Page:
Archive for December 23rd, 2006

The Advent of Peace

Saturday, December 23rd, 2006

Today’s scripture: Isaiah 11:6-9 and Luke 23:18-19 (NRSV) (The Message)

As you read, consider: What might God be saying to me in this passage? Summarize your thoughts in a sentence or two.

My thoughts on this passage (Tyler Connoley):

This passage from Isaiah is a common reading for Advent. It’s associated with the Kingdom of God, and most Christians believe it is fulfilled in Jesus the Messiah. The poetic images of the lion and lamb, the cow and the bear, and the child and the asp have come to be called the “peaceable kingdom.” It’s a popular image in art, as with Edwards Hick’s famous Peaceable Kingdom paintings.

This is what happens, we’re told, when we allow the Prince of Peace to rule in our lives and in our hearts. It’s also a vision of the future we can all hope for, when God will rule in the hearts of all women and men.

The Gospel passage is not one normally associated with Advent, but I think it says something important about how we too-often relate to the arrival (or advent) of the Prince of Peace, and to his peaceable kingdom.

Barabbas represented a way of approaching the world with violence. We’re told he was in prison for fomenting rebellion and for murder. But Jesus approached the world with peace. Even when questioned and flogged by the Sanhedren and Pilate, Jesus refused to lash out at them. On the cross, he asked God to forgive those who crucified him.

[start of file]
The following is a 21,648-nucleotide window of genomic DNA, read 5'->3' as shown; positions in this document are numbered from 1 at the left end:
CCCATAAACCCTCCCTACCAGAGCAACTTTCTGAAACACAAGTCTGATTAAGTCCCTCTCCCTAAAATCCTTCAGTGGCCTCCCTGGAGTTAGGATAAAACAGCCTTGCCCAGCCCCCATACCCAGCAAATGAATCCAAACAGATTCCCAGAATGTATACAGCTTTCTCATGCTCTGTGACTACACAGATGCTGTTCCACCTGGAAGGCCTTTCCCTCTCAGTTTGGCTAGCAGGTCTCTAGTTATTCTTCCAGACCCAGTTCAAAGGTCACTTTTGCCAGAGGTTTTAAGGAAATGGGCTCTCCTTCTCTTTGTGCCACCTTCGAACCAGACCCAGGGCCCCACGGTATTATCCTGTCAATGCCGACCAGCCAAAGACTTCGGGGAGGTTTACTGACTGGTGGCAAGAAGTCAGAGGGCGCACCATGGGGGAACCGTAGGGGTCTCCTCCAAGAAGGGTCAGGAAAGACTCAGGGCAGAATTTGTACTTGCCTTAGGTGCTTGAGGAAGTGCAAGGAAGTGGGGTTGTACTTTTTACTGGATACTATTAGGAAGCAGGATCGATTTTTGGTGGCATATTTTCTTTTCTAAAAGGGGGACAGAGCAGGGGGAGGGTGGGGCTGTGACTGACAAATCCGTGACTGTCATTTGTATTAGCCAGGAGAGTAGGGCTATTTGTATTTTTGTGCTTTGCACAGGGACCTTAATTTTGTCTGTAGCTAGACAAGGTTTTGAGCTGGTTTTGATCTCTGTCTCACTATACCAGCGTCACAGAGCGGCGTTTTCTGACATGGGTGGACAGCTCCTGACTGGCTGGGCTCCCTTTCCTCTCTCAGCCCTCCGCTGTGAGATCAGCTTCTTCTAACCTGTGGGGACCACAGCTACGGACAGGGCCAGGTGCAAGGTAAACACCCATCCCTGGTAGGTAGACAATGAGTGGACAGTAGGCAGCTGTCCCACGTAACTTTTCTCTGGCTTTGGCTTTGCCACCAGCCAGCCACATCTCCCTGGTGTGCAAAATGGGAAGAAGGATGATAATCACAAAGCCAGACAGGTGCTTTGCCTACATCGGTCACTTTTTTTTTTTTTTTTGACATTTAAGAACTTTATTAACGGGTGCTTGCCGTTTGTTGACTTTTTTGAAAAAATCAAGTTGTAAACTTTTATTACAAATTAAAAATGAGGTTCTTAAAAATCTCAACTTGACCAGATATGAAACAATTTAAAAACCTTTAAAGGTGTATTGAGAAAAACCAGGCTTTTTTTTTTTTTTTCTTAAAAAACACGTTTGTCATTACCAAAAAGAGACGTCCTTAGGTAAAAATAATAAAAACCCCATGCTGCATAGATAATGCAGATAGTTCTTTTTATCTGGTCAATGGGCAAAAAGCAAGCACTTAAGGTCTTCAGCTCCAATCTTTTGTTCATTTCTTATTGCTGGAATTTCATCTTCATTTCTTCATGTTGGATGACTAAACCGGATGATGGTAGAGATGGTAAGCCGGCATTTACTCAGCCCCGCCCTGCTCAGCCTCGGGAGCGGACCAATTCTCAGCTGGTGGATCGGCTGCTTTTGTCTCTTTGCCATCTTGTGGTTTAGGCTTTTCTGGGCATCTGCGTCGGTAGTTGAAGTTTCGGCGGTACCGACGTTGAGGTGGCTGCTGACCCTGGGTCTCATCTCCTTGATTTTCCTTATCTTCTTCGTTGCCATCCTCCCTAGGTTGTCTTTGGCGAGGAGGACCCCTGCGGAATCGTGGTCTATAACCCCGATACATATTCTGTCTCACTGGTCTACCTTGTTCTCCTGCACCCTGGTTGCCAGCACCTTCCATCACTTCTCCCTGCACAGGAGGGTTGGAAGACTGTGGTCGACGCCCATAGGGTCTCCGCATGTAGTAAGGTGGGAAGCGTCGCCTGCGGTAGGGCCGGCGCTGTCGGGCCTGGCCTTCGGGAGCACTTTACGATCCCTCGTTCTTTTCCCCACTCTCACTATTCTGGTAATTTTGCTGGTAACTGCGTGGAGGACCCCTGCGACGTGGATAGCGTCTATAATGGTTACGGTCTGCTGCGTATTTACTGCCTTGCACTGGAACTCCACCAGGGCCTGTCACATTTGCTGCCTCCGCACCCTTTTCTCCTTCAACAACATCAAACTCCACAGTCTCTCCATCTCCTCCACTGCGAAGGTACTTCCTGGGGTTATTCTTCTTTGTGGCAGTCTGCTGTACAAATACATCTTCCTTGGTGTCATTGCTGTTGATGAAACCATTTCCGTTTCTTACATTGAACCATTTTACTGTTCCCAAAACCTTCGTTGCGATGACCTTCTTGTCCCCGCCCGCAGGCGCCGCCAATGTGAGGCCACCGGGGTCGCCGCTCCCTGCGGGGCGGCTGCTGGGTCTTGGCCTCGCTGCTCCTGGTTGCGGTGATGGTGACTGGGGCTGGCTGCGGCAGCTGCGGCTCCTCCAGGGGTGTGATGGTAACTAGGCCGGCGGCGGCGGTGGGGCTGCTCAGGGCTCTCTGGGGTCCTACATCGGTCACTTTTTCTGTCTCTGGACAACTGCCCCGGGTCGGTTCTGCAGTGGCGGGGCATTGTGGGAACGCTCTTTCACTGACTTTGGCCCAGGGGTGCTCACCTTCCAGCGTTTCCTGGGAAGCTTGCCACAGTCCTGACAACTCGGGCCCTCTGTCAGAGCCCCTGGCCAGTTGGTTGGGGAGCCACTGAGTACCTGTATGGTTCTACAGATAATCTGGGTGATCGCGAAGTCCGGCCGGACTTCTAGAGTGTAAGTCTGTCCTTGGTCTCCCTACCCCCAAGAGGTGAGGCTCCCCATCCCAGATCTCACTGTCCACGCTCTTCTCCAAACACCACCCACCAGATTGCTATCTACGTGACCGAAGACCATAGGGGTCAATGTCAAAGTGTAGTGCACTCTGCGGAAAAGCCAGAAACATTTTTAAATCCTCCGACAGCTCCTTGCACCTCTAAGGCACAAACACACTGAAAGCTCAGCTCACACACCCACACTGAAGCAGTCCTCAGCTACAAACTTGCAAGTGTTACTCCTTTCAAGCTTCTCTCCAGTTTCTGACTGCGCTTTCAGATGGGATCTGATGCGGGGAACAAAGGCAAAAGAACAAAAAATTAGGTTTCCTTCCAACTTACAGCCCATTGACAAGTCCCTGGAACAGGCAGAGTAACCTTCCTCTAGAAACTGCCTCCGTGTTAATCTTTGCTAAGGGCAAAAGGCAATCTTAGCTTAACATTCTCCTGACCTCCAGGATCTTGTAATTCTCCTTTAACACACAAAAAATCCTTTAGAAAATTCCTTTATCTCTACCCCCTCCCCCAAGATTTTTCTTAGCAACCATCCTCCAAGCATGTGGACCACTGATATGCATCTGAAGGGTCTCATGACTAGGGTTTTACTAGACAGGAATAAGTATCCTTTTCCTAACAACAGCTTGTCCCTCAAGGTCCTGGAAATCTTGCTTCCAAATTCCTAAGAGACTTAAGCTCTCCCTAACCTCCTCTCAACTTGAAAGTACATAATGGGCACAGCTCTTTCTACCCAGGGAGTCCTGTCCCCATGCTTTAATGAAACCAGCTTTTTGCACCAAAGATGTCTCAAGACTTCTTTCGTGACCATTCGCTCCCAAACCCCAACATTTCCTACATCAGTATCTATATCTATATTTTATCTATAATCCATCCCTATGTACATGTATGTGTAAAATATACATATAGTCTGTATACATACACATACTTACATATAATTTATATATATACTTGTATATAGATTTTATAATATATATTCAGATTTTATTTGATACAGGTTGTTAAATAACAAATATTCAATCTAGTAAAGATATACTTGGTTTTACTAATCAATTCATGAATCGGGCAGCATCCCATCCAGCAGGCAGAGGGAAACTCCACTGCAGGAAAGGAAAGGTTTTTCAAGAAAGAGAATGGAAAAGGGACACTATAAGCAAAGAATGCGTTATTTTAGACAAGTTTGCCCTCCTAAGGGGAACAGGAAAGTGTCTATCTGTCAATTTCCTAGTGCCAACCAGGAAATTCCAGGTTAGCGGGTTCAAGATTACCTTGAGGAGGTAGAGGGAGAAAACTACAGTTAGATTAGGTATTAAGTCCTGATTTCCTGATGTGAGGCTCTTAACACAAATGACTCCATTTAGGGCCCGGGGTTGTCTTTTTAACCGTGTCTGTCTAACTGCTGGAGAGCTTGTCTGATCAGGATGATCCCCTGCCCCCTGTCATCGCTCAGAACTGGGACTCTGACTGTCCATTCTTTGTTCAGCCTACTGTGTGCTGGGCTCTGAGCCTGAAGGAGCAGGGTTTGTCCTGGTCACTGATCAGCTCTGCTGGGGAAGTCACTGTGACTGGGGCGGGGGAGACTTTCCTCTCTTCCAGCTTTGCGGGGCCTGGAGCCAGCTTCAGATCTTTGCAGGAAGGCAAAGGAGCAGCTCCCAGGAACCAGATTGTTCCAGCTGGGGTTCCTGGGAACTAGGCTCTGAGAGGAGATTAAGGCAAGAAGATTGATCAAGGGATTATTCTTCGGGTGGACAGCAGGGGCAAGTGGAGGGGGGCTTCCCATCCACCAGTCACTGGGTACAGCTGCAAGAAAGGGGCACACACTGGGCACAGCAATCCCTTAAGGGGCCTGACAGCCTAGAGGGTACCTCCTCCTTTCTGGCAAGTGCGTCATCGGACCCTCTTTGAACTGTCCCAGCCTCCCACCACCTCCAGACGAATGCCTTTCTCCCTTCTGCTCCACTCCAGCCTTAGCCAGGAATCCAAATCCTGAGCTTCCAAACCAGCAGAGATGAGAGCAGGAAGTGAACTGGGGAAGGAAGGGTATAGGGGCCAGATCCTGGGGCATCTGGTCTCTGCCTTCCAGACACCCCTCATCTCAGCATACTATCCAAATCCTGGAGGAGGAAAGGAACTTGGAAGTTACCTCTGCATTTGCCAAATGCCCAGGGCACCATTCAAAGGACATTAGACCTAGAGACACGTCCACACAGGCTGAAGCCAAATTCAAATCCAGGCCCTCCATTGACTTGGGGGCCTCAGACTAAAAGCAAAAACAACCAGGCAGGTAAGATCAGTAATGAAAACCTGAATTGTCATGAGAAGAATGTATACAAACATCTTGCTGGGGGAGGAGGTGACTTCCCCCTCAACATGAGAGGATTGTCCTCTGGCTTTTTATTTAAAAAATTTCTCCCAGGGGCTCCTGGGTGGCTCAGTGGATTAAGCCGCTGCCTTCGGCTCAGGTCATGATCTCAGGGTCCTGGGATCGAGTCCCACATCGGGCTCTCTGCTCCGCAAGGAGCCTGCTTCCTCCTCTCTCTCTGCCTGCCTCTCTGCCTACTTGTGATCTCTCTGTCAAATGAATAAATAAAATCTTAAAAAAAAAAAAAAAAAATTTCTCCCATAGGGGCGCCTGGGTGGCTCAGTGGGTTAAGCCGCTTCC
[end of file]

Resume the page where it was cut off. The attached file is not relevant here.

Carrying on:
Jesus came preaching a new kingdom, but the crowds wanted the old kingdom — just with a different king. Given a choice between the Prince of Peace and a violent leader, the people chose violence. They shouted, “Give us Barabbas!” And we still do that today.

Thought for the day: Do you long for the peaceable kingdom prophesied by Isaiah? If so, are you choosing the way of the Prince of Peace or of Barabbas? The advent (arrival) of the Prince of Peace is here, but he needs followers to bring about his kingdom.

Today, let’s join together in prayer for: those we know and love who are dealing with illness, whether physical, mental, or emotional.

We encourage you to include a time of prayer with this reading. Use the item above as a starting point, or consider the guidelines on the How to Pray page.

"Be still, and know that I am God." Psalm 46:10
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